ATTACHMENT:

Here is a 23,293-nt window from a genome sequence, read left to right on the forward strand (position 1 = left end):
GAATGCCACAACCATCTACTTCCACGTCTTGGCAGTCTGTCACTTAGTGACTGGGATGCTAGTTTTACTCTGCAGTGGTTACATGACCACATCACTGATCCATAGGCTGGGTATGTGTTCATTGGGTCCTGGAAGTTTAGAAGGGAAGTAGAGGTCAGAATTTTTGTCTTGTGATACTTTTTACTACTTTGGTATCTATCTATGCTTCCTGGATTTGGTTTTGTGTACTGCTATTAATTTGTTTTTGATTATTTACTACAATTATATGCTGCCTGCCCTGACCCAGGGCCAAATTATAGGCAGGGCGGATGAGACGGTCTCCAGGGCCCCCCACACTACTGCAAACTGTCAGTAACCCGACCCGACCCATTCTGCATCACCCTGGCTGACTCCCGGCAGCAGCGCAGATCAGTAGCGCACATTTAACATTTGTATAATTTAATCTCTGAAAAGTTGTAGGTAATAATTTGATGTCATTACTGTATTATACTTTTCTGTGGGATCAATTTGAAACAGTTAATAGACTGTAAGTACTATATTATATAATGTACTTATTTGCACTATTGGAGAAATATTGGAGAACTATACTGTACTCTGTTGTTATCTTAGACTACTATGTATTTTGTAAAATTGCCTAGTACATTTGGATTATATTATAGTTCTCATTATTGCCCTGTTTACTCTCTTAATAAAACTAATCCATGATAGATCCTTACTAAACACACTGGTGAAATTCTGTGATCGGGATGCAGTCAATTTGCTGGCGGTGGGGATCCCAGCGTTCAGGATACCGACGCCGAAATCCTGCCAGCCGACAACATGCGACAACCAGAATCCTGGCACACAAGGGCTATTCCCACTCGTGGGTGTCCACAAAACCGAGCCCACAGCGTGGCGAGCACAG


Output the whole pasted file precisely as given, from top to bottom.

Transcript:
Here is a 23,293-nt window from a genome sequence, read left to right on the forward strand (position 1 = left end):
GAATGCCACAACCATCTACTTCCACGTCTTGGCAGTCTGTCACTTAGTGACTGGGATGCTAGTTTTACTCTGCAGTGGTTACATGACCACATCACTGATCCATAGGCTGGGTATGTGTTCATTGGGTCCTGGAAGTTTAGAAGGGAAGTAGAGGTCAGAATTTTTGTCTTGTGATACTTTTTACTACTTTGGTATCTATCTATGCTTCCTGGATTTGGTTTTGTGTACTGCTATTAATTTGTTTTTGATTATTTACTACAATTATATGCTGCCTGCCCTGACCCAGGGCCAAATTATAGGCAGGGCGGATGAGACGGTCTCCAGGGCCCCCCACACTACTGCAAACTGTCAGTAACCCGACCCGACCCATTCTGCATCACCCTGGCTGACTCCCGGCAGCAGCGCAGATCAGTAGCGCACATTTAACATTTGTATAATTTAATCTCTGAAAAGTTGTAGGTAATAATTTGATGTCATTACTGTATTATACTTTTCTGTGGGATCAATTTGAAACAGTTAATAGACTGTAAGTACTATATTATATAATGTACTTATTTGCACTATTGGAGAAATATTGGAGAACTATACTGTACTCTGTTGTTATCTTAGACTACTATGTATTTTGTAAAATTGCCTAGTACATTTGGATTATATTATAGTTCTCATTATTGCCCTGTTTACTCTCTTAATAAAACTAATCCATGATAGATCCTTACTAAACACACTGGTGAAATTCTGTGATCGGGATGCAGTCAATTTGCTGGCGGTGGGGATCCCAGCGTTCAGGATACCGACGCCGAAATCCTGCCAGCCGACAACATGCGACAACCAGAATCCTGGCACACAAGGGCTATTCCCACTCGTGGGTGTCCACAAAACCGAGCCCACAGCGTGGCGAGCACAG